Sunday, April 27, 2008

World Malaria Day

This past week has seen World Malaria Day, aimed at focusing the world's resources on irradicating this ancient and terrible disease. On Sunday I caught and article in the Washington Post, 'Eradicating Malaria Worldwide Seen As a Distant Goal at Best'
The article, well written and compelling, stirred me to write down my thoughts on the subject.

I live in a place that has the highest number of infected mosquitoes in the world, a District in northern Uganda. That's what the Ministry of Health and WHO tell me. It also has the third highest fertility rate, 1.2m babies born each year. Average age of population 14.9yrs. Put the two together and you get a huge infection rate that without radical action will continue to grow with the population explosion. Most deaths from malaria are babies, kids under five and pregnant women. It is not just deaths either, my town has a huge number of disabled children, their brains damaged by being boiled by malaria fevers or by being directly infected by the parasite

There is no silver bullet solution. My current work, a baseline study on malaria/HIV/TB gives me a close up view of the reality of malaria. The people tell me they cannot live 24/7 under an ITN, they often get bitten in the evening, eating supper or doing homework. They tell me too I should try sleeping under a net in a 12' hut crammed full of people on a red hot airless night. I can imagine. I have a big net in a 12' bedroom and a fan on all night. When the electricity fails (often) I sweat buckets and find it hard to sleep. I understand why, despite the risks, the people don't use them every night.

Moreover, most people here view malaria the way people in the US or Europe view a bad cold, and sometimes thats how it affects fit, healthy adults with partial immunity. So data on the disease is hugely inaccurate. There are already reports of ACT resistance, though no confirmed data. . I am not surprised, ACT like other antimalarials, is frequently used without firm clinical diagnosis. If the symptoms disappear after ACT treatment, it must have been malaria. ACT is costly; the stuff, now given free by MOH, it is often stolen, repacked and ends up for sale in village shops and even in neighboring countries. Health centers in my District, which have no ACT, direct patients to buy from the 'chemist shops', often supplied by the same healthcare workers. Selling medicines is often justified as the only means of subsidizing very poor salaries.

The nation's healthcare system is overwhelmed by population pressure and the burden of disease and under-mined by shameless corruption. The brain drain of healthcare workers, migrating to the US, Europe and other developed countries, to escape the appalling conditions of work and pitiful salaries, is accelerating the dissolution of the national health service.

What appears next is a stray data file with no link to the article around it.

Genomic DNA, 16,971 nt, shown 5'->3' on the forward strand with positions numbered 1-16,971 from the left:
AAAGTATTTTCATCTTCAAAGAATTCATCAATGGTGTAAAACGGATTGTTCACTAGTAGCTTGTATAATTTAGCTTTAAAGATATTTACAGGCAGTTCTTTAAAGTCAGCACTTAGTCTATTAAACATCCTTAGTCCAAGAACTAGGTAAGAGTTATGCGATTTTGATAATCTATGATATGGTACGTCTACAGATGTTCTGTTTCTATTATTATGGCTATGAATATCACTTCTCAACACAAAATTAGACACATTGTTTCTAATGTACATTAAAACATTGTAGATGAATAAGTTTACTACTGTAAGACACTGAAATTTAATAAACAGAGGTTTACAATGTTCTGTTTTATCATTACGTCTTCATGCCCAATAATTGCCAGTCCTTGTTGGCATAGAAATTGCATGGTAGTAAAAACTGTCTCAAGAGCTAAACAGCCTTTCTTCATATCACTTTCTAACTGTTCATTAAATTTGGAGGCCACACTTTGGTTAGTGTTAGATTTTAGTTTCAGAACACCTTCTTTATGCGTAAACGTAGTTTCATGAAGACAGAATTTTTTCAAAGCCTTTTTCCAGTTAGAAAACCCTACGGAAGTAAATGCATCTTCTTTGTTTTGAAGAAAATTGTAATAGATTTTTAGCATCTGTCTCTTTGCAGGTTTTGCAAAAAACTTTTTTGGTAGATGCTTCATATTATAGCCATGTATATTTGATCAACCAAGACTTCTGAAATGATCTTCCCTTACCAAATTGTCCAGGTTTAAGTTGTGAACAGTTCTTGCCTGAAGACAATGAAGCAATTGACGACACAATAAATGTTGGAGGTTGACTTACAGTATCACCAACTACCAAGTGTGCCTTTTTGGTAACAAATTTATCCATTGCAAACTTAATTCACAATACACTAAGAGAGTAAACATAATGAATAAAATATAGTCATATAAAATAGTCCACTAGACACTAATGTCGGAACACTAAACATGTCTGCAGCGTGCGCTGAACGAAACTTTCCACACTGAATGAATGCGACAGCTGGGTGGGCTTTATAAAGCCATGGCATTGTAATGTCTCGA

There is no history of any nation with a ruined healthcare system ever successfully conquering any infectious disease, least of all one as old and complex as malaria

IRS, using DDT, the cheapest, most effective agent, has just begun here. It remains to be seen whether the expansion of the malaria campaign into a coherent, focused effort to include IRS, ITNs, ACT and education will have lasting impact on the disease, but I am pessimistic, without a vaccine.

As expected the campaign to use IRS is being dogged by the pious ranting of the self-appointed guardians of Africa's ecosystem, as if Africans were too stupid to understand the arguments and reach their own decisions. I have little time for such organizations as Beyond Pesticides. One would do well to remember that its staff earn a comfortable living through this NGO, lobbying on behalf of poor Africans. They have very comfortable offices, alongside the the lobbyists of E Street in DC. Their office rent would buy a huge number of ITNs.

They know the scientific evidence they quote is based upon massive use of DDT as a pesticide in US agriculture in the 1960s, when planes were used to dump tons of DDT per acre on cotton fields and fruit orchards. Even with this massive industrial overuse, the evidence, after 50 years of scientific scrutiny, connecting DDT with diseases in humans is thin indeed. IRS will use less DDT in a year across the entire country, than was dumped on a few acres of US cotton in the 60s

My advice to anyone who wants a credible voice at the table, is to come and live here, out in the countryside, away from the Cities, for a couple of years. To live without expensive Malarone prophylactics and designer insect repellants and about 200 miles from the nearest capable hospital

They are welcome to come with me to the villages to convince people they need to use an ITN all the time. They could also try and explain their version of the facts regarding IRS and DDT; tell mothers that "DDT can be passed on in breast milk". For many it will be an irrelevance, they will not be feeding their dead babies.
4/27/2008 7:15:09 AM

Saturday, April 26, 2008

The Global Health Workforce Crisis

‘Over several decades, a global health-workforce crisis has developed before our eyes. The crisis is characterized by widespread global shortages, maldistribution of personnel within and between countries, migration of local health workers,
and poor working conditions.’
- World Health Organization. World health report 2006

There Were Reports
In late February I was surprised to find our home-town, Lira in northern Uganda, in the international news. And it wasn’t a 60 word paragraph by Reuters. Lira made it all the way to the hallowed ground of the Lancet Editorial; fame indeed! Actually one might better describe it as infamy.
Now I for one know the temptation of purple prose, but I expected more of the Lancet. Given our remoteness from London, or for that matter, anywhere on Earth, I can only surmise the Editor got his information from the Ugandan ‘Dailies’, which delight in hyperbole. The result was an opening paragraph that read:

“Earlier this month, medical workers at Lira Hospital in northern Uganda went on strike to demand unpaid allowances promised by the government for working in this war-torn area. Seven patients died. There were reports of bodies decomposing in wards and women in the maternity ward assisting with each other’s deliveries. “

Let’s set the record straight. I was there when it happened. The lady that keeps our house went into labor; I took her to the hospital, witnessed the chaos and took her to a private clinic. I wrote a blog about it called ‘Super Tuesday’. I followed events very closely for the next few days.